orphan drug

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orphan drug,

drug developed under the U.S. Orphan Drug Act (1983) to treat a disease that affects fewer than 200,000 people in the United States. The orphan drug law offers tax breaks and a seven-year monopoly on drug sales to induce companies to undertake the development and manufacturing of such drugs, which otherwise might not be profitable because of the small potential market. (Of the 5,000 diseases covered under the act, 47% affect fewer than 25,000 people.) The law has led to the introduction of valuable new drugs for the treatment of rare diseases, but some drug companies have been accused of abusing the law's provisions by making inordinately high profits on orphan drugs under monopoly. Since the 1983 act went into effect, many orphan drugs have been approved, including those for the treatment of such conditions as AIDSAIDS
or acquired immunodeficiency syndrome,
fatal disease caused by a rapidly mutating retrovirus that attacks the immune system and leaves the victim vulnerable to infections, malignancies, and neurological disorders. It was first recognized as a disease in 1981.
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, cystic fibrosiscystic fibrosis
, inherited disorder of the exocrine glands (see gland), affecting children and young people; median survival is 25 years in females and 30 years in males.
..... Click the link for more information.
, blepharospasm (uncontrolled rapid blinking), and snake bite.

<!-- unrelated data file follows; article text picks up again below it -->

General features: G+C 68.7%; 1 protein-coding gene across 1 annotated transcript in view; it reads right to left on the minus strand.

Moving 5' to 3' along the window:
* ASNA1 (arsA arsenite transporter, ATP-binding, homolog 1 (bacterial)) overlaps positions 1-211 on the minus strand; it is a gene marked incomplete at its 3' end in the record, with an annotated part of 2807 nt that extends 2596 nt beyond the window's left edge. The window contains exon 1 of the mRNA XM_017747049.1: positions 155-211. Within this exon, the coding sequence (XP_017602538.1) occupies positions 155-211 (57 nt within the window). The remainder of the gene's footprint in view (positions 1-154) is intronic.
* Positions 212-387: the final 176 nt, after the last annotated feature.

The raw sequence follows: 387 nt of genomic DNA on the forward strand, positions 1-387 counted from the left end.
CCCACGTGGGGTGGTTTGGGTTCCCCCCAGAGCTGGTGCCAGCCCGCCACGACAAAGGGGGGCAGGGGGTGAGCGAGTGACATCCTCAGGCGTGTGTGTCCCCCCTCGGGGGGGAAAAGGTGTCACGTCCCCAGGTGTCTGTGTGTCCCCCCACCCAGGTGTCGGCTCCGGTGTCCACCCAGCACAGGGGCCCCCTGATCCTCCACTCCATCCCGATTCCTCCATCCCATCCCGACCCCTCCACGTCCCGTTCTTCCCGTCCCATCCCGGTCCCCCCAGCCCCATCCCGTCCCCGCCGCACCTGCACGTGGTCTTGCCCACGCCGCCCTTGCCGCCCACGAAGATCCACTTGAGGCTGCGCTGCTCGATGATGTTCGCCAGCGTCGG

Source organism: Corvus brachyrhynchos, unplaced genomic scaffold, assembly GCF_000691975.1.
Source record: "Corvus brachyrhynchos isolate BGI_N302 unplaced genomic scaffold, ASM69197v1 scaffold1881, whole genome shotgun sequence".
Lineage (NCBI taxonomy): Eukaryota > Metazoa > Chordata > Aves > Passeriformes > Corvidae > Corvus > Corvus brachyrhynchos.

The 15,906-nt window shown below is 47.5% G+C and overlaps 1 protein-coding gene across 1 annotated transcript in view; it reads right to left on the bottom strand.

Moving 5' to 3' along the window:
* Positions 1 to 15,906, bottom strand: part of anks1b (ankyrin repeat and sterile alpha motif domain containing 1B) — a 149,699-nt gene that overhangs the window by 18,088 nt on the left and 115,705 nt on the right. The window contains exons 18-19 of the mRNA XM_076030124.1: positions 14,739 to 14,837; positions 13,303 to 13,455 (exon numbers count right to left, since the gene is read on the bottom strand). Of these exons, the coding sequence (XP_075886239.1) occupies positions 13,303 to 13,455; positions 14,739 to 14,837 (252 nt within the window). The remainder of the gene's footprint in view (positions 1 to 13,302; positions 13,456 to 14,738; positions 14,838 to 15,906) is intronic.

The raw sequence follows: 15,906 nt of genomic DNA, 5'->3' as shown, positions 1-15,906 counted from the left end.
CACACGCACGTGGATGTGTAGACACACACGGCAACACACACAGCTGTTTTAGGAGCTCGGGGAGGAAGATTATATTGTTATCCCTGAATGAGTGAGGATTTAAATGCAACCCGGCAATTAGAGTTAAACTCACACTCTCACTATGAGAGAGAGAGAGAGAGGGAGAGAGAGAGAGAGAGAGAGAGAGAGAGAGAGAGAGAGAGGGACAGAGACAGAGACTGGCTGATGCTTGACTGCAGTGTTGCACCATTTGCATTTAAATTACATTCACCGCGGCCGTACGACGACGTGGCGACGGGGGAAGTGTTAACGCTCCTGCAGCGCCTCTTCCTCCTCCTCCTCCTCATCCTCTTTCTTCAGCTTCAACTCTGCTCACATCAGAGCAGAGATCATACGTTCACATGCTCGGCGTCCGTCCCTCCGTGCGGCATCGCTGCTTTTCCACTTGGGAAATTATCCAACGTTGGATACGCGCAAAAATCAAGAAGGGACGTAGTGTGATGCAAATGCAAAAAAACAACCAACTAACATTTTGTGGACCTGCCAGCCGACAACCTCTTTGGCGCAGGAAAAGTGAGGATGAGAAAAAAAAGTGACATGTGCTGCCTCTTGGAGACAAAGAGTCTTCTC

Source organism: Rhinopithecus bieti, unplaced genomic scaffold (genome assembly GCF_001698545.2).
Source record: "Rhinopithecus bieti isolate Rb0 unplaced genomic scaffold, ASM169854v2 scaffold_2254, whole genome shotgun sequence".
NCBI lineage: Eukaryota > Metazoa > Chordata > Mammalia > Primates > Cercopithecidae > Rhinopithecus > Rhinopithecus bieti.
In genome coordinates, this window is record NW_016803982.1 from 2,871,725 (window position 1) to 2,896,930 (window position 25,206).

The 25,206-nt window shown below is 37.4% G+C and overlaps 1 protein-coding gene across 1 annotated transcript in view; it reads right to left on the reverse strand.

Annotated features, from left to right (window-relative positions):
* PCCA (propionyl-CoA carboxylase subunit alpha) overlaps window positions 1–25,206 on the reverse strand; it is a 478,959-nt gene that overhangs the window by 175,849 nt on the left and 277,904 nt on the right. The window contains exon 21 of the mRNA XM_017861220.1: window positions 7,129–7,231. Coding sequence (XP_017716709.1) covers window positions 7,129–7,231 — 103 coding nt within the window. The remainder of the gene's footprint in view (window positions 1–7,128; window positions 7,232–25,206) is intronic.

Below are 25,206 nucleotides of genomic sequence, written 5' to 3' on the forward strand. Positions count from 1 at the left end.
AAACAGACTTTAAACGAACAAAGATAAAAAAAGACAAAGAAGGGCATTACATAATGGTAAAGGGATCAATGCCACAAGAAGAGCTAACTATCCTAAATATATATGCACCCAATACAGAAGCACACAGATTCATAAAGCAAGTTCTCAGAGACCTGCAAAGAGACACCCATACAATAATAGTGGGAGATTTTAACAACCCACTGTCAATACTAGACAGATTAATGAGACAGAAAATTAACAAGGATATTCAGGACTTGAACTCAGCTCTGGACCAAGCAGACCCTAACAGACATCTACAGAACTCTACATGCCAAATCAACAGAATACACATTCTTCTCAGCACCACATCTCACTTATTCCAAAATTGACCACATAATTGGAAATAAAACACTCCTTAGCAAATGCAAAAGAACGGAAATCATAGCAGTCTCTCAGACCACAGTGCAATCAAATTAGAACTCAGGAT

orphan drug

[¦ȯr·fən ′drəg]
(pharmacology)
A pharmaceutical developed to treat a disease that afflicts relatively few people.
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References in periodicals archive ?
She is considered the primary American consumer advocate responsible for the passage of the Orphan Drug Act of 1983.
--No mes de dezembro, com a participacao da EURORDIS, e divulgado o Orphan Drug Act, para a Europa, que define como um dos criterios objetivos o uso da prevalencia para doencas raras de 5 para cada 10000 nascidos e vinculam diretamente as doencas raras aos medicamentos orfaos.
Regulatory policy, value of knowledge assets and innovation strategy: The case of the Orphan Drug Act. Research Policy (37: 2008)
Two additional sections are included on the latest developments, with profiles of the generic name and trade name of drugs and their sponsor with regard to the Orphan Drug Act, as well as current research on AIDS drugs under investigation.
In Congress, he has supported landmark health legislation such as the Ryan White Comprehensive AIDS Resources Emergency Act, the Nutrition Labeling and Education Act, the Breast and Cervical Cancer Mortality Prevention Act, the Safe Medical Devices Act, the Patent Term Restoration and Drug Competition Act and the Orphan Drug Act.
Orphan Drug Act, there are incentives for companies like Chelsea to bring desperately needed drug therapies like Droxidopa to underserved patients who suffer from neurogenic orthostatic hypotension," said Dr.
Growth Hormone first synthesized in 1985 under the Reagan Orphan drug act, to treat dwarfism, was quickly recognized to stop aging in its tracks and reverse it to a remarkable degree.
"In the Orphan Drug Act, which was passed in 1983 to encourage research on rare disorders, the federal government defined a rare disorder as one that afflicts fewer than 200,000 people," said Abbey Meyers, president of the National Organization for Rare Disorders Inc.
market under the provisions of the Orphan Drug Act. This law provides incentives for pharmaceutical companies to research and develop medications for conditions that affect a limited number of people.
The pediatric exclusivity provisions of the FDAMA are modeled on similar provisions established in the 1983 Orphan Drug Act. That act was intended to provide an incentive for pharmaceutical companies to develop drugs for rare diseases.
DeFelice's hopes for the Neutraceutical Research and Development Act (NREA) are based on the success of the Orphan Drug Act, which provides incentives to the manufacturers of drugs for rare diseases.